Judge Clement F. Haynsworth Jr. was told yesterday at a Senate Judiciary Committee hearing that several senators who voted against his nomination to the Supreme Court in 1969 think he should have been confirmed.

"It's a pity you are not on the Supreme Court today," Sen. Strom Thurmond (R.S.C.) said - a view Sen. John L. McClellan (D-Ark.) said he shared. Both voted for Haynsworth's nomination.

"Several senators who voted against you have told me they would vote for you if they had it to do again," Thurmond told Haynsworth, chief judge of the Fourth U.S. Circuit Court of Appeals.

Thurmond didn't name names, but former Senate Democratic leader Mike Mansfield is among those who have said they made a mistake in voting against Haynsworth.

Haynsworth's nominatin was rejected 55 to 45. He was the first of two Southern judges nominated to the Supreme Court by President Nixon who failed to win Senate confirmation. The next year the Senate rejected judge G. Harrold Carswell.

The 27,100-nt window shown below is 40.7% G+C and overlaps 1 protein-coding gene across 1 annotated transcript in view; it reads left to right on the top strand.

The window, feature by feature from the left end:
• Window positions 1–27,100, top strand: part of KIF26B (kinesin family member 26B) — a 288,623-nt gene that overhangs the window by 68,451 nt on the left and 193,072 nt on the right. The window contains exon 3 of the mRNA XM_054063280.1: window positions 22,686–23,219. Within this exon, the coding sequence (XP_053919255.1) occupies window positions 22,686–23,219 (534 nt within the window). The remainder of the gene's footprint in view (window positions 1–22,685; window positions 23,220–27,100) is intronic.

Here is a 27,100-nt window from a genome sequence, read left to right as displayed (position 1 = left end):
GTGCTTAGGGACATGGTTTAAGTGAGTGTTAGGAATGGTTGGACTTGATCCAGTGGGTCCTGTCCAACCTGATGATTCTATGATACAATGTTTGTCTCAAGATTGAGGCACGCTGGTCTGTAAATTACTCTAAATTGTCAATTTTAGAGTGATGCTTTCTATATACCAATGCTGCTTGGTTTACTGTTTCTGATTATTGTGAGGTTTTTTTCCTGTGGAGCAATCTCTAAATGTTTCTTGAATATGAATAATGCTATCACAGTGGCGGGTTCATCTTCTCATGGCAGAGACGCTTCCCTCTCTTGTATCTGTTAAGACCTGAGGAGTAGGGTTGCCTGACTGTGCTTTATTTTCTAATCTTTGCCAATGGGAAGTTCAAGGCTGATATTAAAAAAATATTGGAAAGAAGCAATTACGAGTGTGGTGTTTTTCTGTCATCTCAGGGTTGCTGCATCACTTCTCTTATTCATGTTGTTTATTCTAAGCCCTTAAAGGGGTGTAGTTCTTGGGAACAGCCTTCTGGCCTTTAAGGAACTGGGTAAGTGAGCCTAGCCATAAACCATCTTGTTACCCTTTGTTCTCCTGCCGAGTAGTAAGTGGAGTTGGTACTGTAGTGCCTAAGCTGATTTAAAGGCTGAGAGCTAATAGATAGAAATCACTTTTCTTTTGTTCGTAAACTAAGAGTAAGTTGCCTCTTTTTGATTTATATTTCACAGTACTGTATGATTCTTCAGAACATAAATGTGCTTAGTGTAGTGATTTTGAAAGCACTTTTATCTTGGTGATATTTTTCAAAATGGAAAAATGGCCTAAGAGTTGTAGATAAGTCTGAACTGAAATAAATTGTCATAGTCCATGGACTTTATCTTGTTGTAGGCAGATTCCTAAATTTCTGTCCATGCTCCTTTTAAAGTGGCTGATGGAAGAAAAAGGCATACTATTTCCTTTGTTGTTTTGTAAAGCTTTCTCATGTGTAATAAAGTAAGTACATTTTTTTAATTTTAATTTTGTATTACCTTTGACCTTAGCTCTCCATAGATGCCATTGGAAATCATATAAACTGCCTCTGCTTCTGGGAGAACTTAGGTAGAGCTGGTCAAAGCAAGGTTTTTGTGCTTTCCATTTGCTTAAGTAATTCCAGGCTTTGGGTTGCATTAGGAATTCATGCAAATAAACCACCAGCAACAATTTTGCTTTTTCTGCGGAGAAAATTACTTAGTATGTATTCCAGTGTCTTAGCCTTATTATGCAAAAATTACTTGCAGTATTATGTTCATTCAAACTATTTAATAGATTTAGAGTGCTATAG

Haynsworth was among the circuit court judges who appeared before the Judiciary Committee yesterday to urge legislation to provide additional judges to handle a mounting workload.

The U.S. Judicial Conference is asking for 107 more district court judges and 25 more circuit court judges, an increase of more than 25 per cent in each category.

Thurmond said that not until this year, when there is a Democratic President to make the appointments, has the Democratic leadership seen fit to do anything about the need for more judges.

The Senate passed a bill last year to create additional judgeships, but it died in the House.However, in 1971 Congress passed legislation creating 61 new district court judgeships.